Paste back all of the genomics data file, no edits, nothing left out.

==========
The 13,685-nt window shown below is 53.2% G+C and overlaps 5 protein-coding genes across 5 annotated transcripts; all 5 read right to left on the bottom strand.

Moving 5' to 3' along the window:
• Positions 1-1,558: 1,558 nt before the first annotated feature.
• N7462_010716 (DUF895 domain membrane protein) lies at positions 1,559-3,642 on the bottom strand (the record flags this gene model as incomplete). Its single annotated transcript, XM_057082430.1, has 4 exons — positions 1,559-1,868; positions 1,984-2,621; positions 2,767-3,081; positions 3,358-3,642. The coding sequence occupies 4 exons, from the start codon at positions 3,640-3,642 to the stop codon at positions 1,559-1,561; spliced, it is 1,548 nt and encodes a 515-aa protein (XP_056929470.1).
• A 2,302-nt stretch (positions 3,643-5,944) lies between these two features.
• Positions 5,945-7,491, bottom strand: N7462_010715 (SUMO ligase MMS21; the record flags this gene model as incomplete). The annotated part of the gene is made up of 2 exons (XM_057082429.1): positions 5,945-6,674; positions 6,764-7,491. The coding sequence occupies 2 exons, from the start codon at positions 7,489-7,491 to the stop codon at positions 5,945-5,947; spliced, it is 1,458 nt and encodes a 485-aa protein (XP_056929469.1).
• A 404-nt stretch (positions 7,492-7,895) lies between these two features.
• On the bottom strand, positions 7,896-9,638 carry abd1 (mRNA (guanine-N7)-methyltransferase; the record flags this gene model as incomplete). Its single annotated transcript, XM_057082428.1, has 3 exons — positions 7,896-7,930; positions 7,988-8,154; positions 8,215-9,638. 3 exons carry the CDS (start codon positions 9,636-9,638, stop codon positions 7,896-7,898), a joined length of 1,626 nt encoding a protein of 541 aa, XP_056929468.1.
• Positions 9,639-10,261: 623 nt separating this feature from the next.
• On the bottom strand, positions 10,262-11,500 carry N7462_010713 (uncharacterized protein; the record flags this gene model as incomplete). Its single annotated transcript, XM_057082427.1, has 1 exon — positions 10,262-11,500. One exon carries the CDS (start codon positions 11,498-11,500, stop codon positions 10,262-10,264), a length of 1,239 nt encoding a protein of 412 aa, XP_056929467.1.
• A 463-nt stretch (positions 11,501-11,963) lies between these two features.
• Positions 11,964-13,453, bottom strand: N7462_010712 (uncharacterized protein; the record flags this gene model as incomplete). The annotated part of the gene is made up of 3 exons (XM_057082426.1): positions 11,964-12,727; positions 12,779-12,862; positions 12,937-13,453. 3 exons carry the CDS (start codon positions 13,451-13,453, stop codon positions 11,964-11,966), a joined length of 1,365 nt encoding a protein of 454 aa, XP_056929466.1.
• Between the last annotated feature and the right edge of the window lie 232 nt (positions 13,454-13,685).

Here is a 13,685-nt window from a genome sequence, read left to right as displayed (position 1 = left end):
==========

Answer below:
The 13,685-nt window shown below is 53.2% G+C and overlaps 5 protein-coding genes across 5 annotated transcripts; all 5 read right to left on the bottom strand.

Moving 5' to 3' along the window:
• Positions 1-1,558: 1,558 nt before the first annotated feature.
• N7462_010716 (DUF895 domain membrane protein) lies at positions 1,559-3,642 on the bottom strand (the record flags this gene model as incomplete). Its single annotated transcript, XM_057082430.1, has 4 exons — positions 1,559-1,868; positions 1,984-2,621; positions 2,767-3,081; positions 3,358-3,642. The coding sequence occupies 4 exons, from the start codon at positions 3,640-3,642 to the stop codon at positions 1,559-1,561; spliced, it is 1,548 nt and encodes a 515-aa protein (XP_056929470.1).
• A 2,302-nt stretch (positions 3,643-5,944) lies between these two features.
• Positions 5,945-7,491, bottom strand: N7462_010715 (SUMO ligase MMS21; the record flags this gene model as incomplete). The annotated part of the gene is made up of 2 exons (XM_057082429.1): positions 5,945-6,674; positions 6,764-7,491. The coding sequence occupies 2 exons, from the start codon at positions 7,489-7,491 to the stop codon at positions 5,945-5,947; spliced, it is 1,458 nt and encodes a 485-aa protein (XP_056929469.1).
• A 404-nt stretch (positions 7,492-7,895) lies between these two features.
• On the bottom strand, positions 7,896-9,638 carry abd1 (mRNA (guanine-N7)-methyltransferase; the record flags this gene model as incomplete). Its single annotated transcript, XM_057082428.1, has 3 exons — positions 7,896-7,930; positions 7,988-8,154; positions 8,215-9,638. 3 exons carry the CDS (start codon positions 9,636-9,638, stop codon positions 7,896-7,898), a joined length of 1,626 nt encoding a protein of 541 aa, XP_056929468.1.
• Positions 9,639-10,261: 623 nt separating this feature from the next.
• On the bottom strand, positions 10,262-11,500 carry N7462_010713 (uncharacterized protein; the record flags this gene model as incomplete). Its single annotated transcript, XM_057082427.1, has 1 exon — positions 10,262-11,500. One exon carries the CDS (start codon positions 11,498-11,500, stop codon positions 10,262-10,264), a length of 1,239 nt encoding a protein of 412 aa, XP_056929467.1.
• A 463-nt stretch (positions 11,501-11,963) lies between these two features.
• Positions 11,964-13,453, bottom strand: N7462_010712 (uncharacterized protein; the record flags this gene model as incomplete). The annotated part of the gene is made up of 3 exons (XM_057082426.1): positions 11,964-12,727; positions 12,779-12,862; positions 12,937-13,453. 3 exons carry the CDS (start codon positions 13,451-13,453, stop codon positions 11,964-11,966), a joined length of 1,365 nt encoding a protein of 454 aa, XP_056929466.1.
• Between the last annotated feature and the right edge of the window lie 232 nt (positions 13,454-13,685).

Here is a 13,685-nt window from a genome sequence, read left to right as displayed (position 1 = left end):